No matter how good your engine dynamometer may be, it is all but useless without the necessary data logging equipment. There is a plethora of different data logging systems available to engine builders, providing all of the functionality they could wish for, but one key factor needs to be considered when choosing the right equipment, and that is the sample rate at which it can operate.
Sample rate is the measure of the number of readings that can be taken in a set period of time, and is measured in Hertz (Hz), the SI unit for cycles per second. Each input on a logging system will be able to receive and process signals at a particular sample rate, and it is important because it dictates the resolution of the data available for analysis; measuring different aspects of an engine’s operation requires differing levels of data resolution. Ultimately you will only be able to study certain events in detail if you have a sufficiently high sampling rate.
Every conceivable engine parameter can now recorded by a dynamometer’s data logger, covering everything from oil pressure to, if suitably instrumented, cylinder pressures. For some areas, such as oil pressure, the sample rate need not be very high – 50 Hz is more than enough, and even that is probably excessive. However, for detailed engine performance and combustion analysis, much higher rates are needed.
Taking the most basic measurement undertaken on an engine dyno, that of power output, sampling at 100 Hz or preferably 200 Hz is the norm. Between cylinder firings there is an instantaneous drop in torque and crankshaft rpm, which is indiscernible to a racecar’s driver but is important from a performance analysis perspective. Taking an engine rotating at 6000 rpm and a data sampling rate of 50 Hz, you will only be recording torque every other rotation of the crank.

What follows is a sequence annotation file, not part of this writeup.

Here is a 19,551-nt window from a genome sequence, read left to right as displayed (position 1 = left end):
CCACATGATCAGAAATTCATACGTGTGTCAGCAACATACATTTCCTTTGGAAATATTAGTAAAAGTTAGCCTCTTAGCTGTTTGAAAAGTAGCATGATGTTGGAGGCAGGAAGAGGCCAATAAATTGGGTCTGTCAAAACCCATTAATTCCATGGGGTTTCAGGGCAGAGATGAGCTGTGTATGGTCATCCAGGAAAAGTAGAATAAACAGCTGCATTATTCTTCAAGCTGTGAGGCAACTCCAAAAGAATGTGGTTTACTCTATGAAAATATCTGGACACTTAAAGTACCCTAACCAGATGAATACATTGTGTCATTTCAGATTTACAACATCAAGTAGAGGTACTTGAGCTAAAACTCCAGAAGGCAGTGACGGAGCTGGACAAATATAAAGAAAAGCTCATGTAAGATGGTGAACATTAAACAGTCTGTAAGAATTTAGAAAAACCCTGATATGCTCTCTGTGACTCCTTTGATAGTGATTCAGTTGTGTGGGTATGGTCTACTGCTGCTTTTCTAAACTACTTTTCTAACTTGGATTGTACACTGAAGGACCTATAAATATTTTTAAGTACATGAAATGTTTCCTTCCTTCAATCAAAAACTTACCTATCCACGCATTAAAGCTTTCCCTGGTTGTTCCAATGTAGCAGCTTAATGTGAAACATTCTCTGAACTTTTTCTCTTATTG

The biggest impact of a low sample rate such as this is inaccuracy in the averaged power curve of the engine produced using the gathered data. Some data samples will be in sync with the firing of the plugs, others won’t. By doubling or even quadrupling the sampling rate, sufficient data is acquired to even out the sample range and provide a more reliable average of the power curve – not to mention providing more data points for in-depth analysis of transient engine behaviour.
Moving on to more complex engine testing, sample rates become even more important. For example, if you want to take four samples per crankshaft rotation, of combustion pressure for example, at the same 6000 rpm then you need a minimum sampling rate of 400 Hz. Now, very few race engines operate at such low revs, and logic dictates that to study the same data at 12,000 rpm, you are going to need a sample rate of 800 Hz.
So if, for example, one was looking at combustion pressures in an engine running at 12,000 rpm, a sample rate of 800 Hz would provide sufficient data over a sample of 500 combustion cycles to give a good average of combustion pressure throughout a combustion cycle. Obviously, the validity of such averaging also depends on the accuracy of the crank position measurements.
Two other factors must be considered when choosing a data logging system – the number of channels and their sampling rates. For example, if you want to log cylinder pressures on a V8, you are going to need at least eight channels capable of recording at a sufficiently high rate. Consequently, you also need the ability to process all these channels at their maximum rate simultaneously. The reason high-end equipment carries a hefty price tag is functionality such as this, but the insight it provides into engine performance is exceptional.
Written by Lawrence Butcher